Switch to: References

Add citations

You must login to add citations.
  1. Death: 'Nothing' Gives Insight.Eric J. Ettema - 2013 - Medicine, Health Care and Philosophy 16 (3):575-585.
    According to a widely accepted belief, we cannot know our own death—death means ‘nothing’ to us. At first sight, the meaning of ‘nothing’ just implies the negation or absence of ‘something’. Death then simply refers to the negation or absence of life. As a consequence, however, death has no meaning of itself. This leads to an ontological paradox in which death is both acknowledged and denied: death is … nothing. In this article, I investigate whether insight into the ontological paradox (...)
    Direct download (3 more)  
     
    Export citation  
     
    Bookmark   1 citation  
  • Survivalism, Corruptionism, and Mereology.David S. Oderberg - 2012 - European Journal for Philosophy of Religion 4 (4):1-26.
    Corruptionism is the view that following physical death, the human being ceases to exist but their soul persists in the afterlife. Survivalism holds that both the human being and their soul persist in the afterlife, as distinct entities, with the soul constituting the human. Each position has its defenders, most of whom appeal both to metaphysical considerations and to the authority of St Thomas Aquinas. Corruptionists claim that survivalism violates a basic principle of any plausible mereology, while survivalists tend to (...)
    Direct download (3 more)  
     
    Export citation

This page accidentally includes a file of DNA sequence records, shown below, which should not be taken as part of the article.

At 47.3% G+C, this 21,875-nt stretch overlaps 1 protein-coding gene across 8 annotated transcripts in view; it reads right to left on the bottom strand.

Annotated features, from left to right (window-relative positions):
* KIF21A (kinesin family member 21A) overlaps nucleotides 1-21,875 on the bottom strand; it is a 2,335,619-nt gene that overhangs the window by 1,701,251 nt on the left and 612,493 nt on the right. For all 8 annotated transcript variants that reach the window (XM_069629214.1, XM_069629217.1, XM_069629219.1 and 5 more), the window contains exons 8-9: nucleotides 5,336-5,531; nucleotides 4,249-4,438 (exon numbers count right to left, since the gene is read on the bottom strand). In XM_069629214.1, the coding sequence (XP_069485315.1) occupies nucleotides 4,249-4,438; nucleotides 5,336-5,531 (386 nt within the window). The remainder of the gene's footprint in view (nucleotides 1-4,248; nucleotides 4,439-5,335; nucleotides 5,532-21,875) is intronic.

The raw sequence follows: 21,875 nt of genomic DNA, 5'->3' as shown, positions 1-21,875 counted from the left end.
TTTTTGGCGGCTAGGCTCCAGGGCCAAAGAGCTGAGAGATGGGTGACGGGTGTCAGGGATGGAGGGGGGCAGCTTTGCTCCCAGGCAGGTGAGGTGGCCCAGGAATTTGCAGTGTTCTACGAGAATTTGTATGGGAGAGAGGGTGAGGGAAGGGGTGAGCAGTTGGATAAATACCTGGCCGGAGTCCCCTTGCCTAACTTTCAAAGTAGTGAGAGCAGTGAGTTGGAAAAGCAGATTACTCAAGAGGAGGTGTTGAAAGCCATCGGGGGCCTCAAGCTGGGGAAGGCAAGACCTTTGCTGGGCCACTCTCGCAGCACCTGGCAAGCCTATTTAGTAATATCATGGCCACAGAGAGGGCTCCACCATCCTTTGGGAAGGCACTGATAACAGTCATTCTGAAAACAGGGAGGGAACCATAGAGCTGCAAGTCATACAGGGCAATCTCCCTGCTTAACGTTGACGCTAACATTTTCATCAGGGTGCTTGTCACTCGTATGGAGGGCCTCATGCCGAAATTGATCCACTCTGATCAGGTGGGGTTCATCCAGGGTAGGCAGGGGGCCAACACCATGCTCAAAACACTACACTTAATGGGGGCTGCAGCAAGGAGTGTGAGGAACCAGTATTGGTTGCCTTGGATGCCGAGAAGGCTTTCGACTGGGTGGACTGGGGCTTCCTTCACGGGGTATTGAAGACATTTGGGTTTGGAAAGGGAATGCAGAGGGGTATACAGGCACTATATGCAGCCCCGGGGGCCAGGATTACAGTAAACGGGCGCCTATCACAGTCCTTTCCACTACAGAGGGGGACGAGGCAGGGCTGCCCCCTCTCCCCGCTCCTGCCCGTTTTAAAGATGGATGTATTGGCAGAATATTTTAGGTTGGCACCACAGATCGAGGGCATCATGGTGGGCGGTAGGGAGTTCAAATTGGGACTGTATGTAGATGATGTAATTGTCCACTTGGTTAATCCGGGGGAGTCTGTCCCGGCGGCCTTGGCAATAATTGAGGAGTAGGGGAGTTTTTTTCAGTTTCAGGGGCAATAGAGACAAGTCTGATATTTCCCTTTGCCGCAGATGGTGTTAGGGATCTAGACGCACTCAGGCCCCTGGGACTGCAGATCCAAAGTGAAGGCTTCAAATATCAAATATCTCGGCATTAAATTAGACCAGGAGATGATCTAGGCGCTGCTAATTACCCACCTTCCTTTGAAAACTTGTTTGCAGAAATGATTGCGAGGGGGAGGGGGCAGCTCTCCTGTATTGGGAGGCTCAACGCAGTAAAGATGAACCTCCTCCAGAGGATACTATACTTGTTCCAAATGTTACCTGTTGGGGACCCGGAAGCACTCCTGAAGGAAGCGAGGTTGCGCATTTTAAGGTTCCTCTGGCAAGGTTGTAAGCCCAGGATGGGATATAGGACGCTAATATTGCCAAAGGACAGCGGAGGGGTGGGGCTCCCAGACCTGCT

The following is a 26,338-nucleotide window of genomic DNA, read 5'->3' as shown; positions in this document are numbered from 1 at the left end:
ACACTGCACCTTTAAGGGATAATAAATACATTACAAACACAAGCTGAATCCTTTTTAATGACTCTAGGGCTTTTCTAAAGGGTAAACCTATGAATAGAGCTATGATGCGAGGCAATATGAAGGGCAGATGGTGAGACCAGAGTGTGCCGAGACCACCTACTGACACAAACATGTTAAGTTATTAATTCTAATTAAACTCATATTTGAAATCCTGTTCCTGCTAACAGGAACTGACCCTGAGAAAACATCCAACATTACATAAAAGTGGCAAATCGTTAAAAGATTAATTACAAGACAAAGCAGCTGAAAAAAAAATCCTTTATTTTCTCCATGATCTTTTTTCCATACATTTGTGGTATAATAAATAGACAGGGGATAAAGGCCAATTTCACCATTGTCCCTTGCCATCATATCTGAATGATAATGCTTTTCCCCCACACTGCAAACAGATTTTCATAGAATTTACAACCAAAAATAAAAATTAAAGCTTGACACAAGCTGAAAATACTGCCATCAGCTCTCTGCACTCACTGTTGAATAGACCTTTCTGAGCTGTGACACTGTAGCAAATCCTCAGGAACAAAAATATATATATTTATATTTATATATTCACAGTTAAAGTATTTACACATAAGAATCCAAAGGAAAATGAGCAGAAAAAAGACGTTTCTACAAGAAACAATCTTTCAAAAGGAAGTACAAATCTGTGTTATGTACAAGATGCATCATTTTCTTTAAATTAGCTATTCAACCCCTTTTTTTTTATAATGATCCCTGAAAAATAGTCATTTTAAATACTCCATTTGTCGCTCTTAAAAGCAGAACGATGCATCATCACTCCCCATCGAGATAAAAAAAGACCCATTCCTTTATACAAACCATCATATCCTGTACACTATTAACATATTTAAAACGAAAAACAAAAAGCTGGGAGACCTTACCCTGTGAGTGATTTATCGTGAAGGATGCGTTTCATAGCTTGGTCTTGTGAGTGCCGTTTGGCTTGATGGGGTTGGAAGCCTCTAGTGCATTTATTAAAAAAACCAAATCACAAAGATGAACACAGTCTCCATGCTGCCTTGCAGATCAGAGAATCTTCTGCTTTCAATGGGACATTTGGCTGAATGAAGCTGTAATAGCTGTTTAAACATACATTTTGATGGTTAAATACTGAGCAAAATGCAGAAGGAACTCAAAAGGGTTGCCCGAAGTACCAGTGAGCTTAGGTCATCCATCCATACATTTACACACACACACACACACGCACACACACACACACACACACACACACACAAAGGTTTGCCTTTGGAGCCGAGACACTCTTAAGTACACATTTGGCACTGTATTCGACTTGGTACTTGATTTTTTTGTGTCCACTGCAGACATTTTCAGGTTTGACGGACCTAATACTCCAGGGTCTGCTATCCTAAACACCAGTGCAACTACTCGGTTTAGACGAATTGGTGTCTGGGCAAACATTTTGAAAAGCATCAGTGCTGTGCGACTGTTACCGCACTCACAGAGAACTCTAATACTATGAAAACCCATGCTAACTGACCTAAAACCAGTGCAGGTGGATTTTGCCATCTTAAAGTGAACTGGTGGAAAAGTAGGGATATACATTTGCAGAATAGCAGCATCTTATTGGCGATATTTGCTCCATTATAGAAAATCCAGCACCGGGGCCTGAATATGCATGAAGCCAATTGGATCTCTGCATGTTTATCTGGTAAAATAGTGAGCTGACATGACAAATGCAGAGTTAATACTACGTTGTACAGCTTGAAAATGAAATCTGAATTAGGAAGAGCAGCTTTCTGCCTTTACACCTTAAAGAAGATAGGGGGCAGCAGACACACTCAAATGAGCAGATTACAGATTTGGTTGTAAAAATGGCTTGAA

Bookmark   5 citations  
  • Not Just a Terminological Difference: Cartesian Substance Dualism Vs Thomistic Hylomorphism.Jeremy W. Skrzypek - 2021 - Roczniki Filozoficzne 69 (1):103-117.
    In Are We Bodies or Souls? Richard Swinburne presents an updated formulation and defense of his dualist theory of the human person. On this theory, human persons are compound substances, composed of both bodies and souls. The soul is the only essential component of the human person, however, and so each of us could, in principle, continue to exist without our bodies, composed of nothing more than our souls. As Swinburne himself points out, his theory of the human person shares (...)
    No categories
    Direct download  
     
    Export citation  
     
    Bookmark  
  • Contemporary Hylomorphism.Andrew M. Bailey & Shane Wilkins - 2018 - Oxford Bibliographies 3:1-12.
    Aristotle famously held that objects are comprised of matter and form. That is the central doctrine of hylomorphism (sometimes rendered “hylemorphism”—hyle, matter; morphe, form), and the view has become a live topic of inquiry today. Contemporary proponents of the doctrine include Jeffrey Brower, Kit Fine, David Hershenov, Mark Johnston, Kathrin Koslicki, Anna Marmodoro, Michael Rea, and Patrick Toner, among others. In the wake of these contemporary hylomorphic theories the doctrine has seen application to various topics within mainstream analytic metaphysics. Here, (...)
    No categories
    Direct download  
     
    Export citation  
     
    Bookmark   3 citations  
  • Death as Material Kenosis: A Thomistic Proposal.Marco Stango - 2020 - Heythrop Journal 61 (2):327-346.
    This paper explores the possibility of developing a new understanding of the traditional notion of human death as the separation of soul and body by relying on the resources of St Thomas’s hylomorphism. It therefore develops the concept of material kenosis, showing in what way the Thomistic understanding of death should be broadened beyond the mere understanding of it as substantial change. The paper concludes by suggesting that this view of human death supplements St Thomas’s interpretation of the notion of (...)